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Nick Cunningham

Nick Cunningham

Nick Cunningham is an independent journalist, covering oil and gas, energy and environmental policy, and international politics. He is based in Portland, Oregon. 

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Oil Price Collapse Hurting Some More Than Others

U.S. oil and gas rig counts dropped to their lowest level in over four years, falling by an additional 74 units for the week ending on January 16. The lower count provides fresh evidence that low oil prices are forcing drillers to pare back operations and slash spending.

While that may soon begin to cut into actual production figures, a new Wood Mackenzie report finds a lot of nuance in the oil patch, painting a complex picture of what to expect in 2015. The report identifies several trends beyond the simple narrative that low prices will force a cutback in drilling.

First, Wood Mackenzie estimates that at $40 per barrel, many producing wells could be shut in. In fact, about 1.5 million barrels per day of production would be “cash negative” – meaning it wouldn’t even make sense to continue pumping at the most marginal wells, which tend to have extremely low-output. These “stripper wells,” which only produce 15 barrels of oil per day or less, have high costs given their level of production.

Related: Oil Industry Withdraws From High Cost Areas

Wells producing such a tiny flow of oil may seem like a nonissue, but with hundreds of thousands of them dotting the country, they collectively account for about one-tenth of the nation’s production. As these wells become unprofitable, production should start declining.

Elsewhere, larger projects face a complicating set of factors that could slow drilling, but not as fast as some think. That’s because slowing activity is also pushing down the rental rates that drillers pay for rigs. With weak demand, drillers can negotiate down rig prices. This leads to lower costs, helping drillers stay in the game.

Another interesting twist occurring from lower oil prices is the fact that the economics of natural gas production have been relatively enhanced. To be sure, natural gas prices are also low, but over the last several years, the revenues generated from a barrel of oil were so much greater than the equivalent form of energy in natural gas. That pushed companies to focus on wet gas and oil.

For the equivalent amount of energy, natural gas priced at $3 per MMBtu is equal to about $17 to $20 per barrel of oil. That is still significantly lower than the $50 oil is trading for now, but the disparity is not nearly as severe as when oil was trading for $100.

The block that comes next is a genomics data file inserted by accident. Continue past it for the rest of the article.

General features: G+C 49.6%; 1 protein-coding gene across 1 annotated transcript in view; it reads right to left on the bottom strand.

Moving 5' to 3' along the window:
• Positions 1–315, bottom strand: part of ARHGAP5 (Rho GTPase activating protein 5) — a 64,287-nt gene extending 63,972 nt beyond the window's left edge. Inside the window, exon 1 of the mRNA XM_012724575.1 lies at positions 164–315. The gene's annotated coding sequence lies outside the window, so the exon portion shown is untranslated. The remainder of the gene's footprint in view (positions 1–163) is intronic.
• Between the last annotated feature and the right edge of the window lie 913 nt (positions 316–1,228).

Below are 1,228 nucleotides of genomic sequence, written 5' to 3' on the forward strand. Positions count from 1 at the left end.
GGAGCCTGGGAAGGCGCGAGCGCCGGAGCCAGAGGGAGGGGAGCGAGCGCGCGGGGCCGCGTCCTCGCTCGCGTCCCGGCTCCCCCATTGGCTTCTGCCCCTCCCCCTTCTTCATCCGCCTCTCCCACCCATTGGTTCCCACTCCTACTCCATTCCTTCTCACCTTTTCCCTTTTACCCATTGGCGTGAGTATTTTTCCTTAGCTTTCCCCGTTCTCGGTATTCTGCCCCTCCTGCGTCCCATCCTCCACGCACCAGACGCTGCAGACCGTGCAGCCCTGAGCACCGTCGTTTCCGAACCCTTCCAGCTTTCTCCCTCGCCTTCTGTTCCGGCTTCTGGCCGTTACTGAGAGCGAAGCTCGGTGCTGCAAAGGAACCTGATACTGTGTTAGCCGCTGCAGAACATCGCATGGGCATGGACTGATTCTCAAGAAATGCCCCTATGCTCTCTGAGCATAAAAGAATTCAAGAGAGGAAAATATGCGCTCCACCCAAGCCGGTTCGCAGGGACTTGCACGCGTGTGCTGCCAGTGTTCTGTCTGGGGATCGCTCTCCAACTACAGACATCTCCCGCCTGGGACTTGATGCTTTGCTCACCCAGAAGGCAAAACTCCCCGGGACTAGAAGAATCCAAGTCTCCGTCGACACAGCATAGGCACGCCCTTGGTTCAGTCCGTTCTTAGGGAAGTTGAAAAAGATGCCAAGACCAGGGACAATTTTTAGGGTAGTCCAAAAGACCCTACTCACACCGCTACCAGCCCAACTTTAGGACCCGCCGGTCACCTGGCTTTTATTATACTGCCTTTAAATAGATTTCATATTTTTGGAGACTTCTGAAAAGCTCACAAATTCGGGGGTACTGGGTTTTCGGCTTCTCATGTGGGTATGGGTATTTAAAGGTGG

With that said, the fact is that oil and gas are often produced in tandem, so a drilling cutback could hurt the gas patch as well. Nevertheless, the composition of drilling could change in favor of more gas-rich areas relative to before.

Related: How Much Punishment Can Russia’s Oil Industry Take?

Another intriguing trend forecasted by Wood Mackenzie is the resilience of offshore oil in the Gulf of Mexico. Offshore wells are much more expensive, but have much longer production lives. They also have long lead times, making cutbacks less feasible in the short run. And unlike shale wells, production is steady and can last decades, so the current period of low oil prices won’t worry corporate executives who take a long-term view. As a result, while rigs start vanishing from shale regions, they should remain steady in the Gulf.

Still, it is not as if American shale will suddenly go into decline. Oil production across the U.S. continues to rise. In the first full week of January, oil production ticked up by an additional 60,000 barrels per day to 9.19 million barrels per day, according to the latest EIA data. Wood Mackenzie predicts that the industry will continue to consolidate and focus on the most profitable areas while finishing up projects still in the pipeline. That means the Eagle Ford in South Texas first and foremost, which remains one of the lowest cost shale basins in the country.

The thousands of oil wells across the United States are not uniform. The collapse in oil prices is hurting pretty much everyone, but some areas – core shale regions, and the Gulf of Mexico – will weather the storm better than others.

By Nick Cunningham of Oilprice.com

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